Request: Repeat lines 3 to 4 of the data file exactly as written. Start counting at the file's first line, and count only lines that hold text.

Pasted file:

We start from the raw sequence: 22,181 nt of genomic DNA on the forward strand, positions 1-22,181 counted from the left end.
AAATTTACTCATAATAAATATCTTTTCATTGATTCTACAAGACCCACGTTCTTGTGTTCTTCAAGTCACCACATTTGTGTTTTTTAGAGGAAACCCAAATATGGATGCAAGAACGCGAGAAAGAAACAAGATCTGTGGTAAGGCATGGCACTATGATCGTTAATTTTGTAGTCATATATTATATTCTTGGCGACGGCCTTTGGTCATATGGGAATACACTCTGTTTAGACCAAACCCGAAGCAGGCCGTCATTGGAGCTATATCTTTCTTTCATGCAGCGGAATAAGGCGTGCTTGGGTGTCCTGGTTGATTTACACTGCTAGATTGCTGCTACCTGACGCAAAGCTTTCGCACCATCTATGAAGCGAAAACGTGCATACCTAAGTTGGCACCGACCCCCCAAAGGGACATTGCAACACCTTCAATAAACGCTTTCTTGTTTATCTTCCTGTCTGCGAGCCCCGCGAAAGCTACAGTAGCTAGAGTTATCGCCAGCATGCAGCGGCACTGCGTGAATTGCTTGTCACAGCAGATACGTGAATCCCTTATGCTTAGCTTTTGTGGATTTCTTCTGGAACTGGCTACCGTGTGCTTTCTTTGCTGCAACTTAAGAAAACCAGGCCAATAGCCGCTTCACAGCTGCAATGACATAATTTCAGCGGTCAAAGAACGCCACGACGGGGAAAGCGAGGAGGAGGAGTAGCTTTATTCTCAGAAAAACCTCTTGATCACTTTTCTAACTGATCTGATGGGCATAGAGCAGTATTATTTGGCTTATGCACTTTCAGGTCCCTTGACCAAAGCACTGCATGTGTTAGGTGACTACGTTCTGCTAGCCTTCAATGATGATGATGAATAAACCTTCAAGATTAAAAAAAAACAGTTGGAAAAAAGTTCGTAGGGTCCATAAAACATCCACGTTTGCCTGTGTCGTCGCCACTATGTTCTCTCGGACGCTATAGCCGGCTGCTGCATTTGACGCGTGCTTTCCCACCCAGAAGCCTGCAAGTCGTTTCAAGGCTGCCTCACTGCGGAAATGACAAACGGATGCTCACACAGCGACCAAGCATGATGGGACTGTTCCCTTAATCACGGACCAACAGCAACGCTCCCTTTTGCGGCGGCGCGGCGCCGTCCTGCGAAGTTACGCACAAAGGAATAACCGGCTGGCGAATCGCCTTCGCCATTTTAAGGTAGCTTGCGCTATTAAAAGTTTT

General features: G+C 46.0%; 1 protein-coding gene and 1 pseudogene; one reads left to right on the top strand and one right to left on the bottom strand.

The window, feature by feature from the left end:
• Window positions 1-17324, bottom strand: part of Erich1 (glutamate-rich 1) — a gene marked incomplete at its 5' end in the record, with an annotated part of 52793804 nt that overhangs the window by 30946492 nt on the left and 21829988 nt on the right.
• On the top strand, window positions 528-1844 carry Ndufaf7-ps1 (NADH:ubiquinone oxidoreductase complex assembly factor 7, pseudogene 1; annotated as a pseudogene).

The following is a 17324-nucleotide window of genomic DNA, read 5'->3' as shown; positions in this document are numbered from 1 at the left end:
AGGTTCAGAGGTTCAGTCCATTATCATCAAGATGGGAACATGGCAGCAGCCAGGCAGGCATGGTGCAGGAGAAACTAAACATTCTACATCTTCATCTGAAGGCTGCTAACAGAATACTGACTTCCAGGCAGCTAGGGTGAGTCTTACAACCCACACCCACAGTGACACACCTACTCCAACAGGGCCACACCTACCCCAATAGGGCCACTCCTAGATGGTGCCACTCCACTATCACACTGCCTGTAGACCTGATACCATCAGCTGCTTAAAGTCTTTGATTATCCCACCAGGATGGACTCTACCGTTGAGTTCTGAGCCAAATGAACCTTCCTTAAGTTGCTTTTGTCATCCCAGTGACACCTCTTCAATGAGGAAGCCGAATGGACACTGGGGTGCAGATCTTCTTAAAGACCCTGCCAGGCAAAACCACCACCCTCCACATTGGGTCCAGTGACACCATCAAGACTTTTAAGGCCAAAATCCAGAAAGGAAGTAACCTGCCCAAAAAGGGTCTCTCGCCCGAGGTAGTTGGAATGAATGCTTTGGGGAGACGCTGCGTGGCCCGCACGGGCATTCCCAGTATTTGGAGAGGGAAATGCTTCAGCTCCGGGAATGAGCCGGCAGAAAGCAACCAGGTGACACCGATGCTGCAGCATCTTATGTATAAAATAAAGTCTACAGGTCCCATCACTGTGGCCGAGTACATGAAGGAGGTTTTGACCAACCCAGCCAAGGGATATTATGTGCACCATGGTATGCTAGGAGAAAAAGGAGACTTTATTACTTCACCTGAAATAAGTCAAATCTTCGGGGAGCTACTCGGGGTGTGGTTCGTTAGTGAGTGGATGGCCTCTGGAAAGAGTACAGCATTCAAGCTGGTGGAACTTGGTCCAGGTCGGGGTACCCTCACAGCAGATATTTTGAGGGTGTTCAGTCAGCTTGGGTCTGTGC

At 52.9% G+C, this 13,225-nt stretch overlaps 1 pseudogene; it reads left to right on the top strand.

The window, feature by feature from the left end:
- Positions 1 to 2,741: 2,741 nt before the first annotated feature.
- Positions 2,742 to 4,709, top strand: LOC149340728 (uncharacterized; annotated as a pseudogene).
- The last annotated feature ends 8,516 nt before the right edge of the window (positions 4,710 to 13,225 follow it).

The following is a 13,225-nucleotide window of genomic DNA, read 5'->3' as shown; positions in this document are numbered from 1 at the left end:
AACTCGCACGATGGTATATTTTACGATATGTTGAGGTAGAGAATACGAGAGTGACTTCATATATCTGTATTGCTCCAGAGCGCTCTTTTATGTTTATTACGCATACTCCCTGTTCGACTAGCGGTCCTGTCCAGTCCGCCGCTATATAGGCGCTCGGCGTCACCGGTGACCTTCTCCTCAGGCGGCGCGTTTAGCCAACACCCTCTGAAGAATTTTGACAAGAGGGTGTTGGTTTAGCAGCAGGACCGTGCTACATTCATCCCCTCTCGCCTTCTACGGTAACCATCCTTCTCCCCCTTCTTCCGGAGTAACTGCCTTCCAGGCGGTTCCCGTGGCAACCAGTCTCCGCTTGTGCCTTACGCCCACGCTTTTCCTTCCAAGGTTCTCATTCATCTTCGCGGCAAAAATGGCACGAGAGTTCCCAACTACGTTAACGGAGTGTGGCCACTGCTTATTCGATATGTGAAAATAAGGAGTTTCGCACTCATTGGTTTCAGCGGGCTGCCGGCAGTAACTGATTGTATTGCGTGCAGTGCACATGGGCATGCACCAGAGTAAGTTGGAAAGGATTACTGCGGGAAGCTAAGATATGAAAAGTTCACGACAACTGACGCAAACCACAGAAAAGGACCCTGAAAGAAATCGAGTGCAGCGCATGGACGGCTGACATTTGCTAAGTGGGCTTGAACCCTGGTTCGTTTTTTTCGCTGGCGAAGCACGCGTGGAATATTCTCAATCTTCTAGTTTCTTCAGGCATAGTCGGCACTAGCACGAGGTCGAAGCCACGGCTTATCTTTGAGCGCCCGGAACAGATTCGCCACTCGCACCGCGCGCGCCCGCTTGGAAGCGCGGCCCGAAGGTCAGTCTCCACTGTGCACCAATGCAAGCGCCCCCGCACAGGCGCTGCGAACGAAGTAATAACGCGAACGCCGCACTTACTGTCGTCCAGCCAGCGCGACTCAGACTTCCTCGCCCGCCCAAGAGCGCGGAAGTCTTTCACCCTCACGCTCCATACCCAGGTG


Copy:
General features: G+C 46.0%; 1 protein-coding gene and 1 pseudogene; one reads left to right on the top strand and one right to left on the bottom strand.

The window, feature by feature from the left end: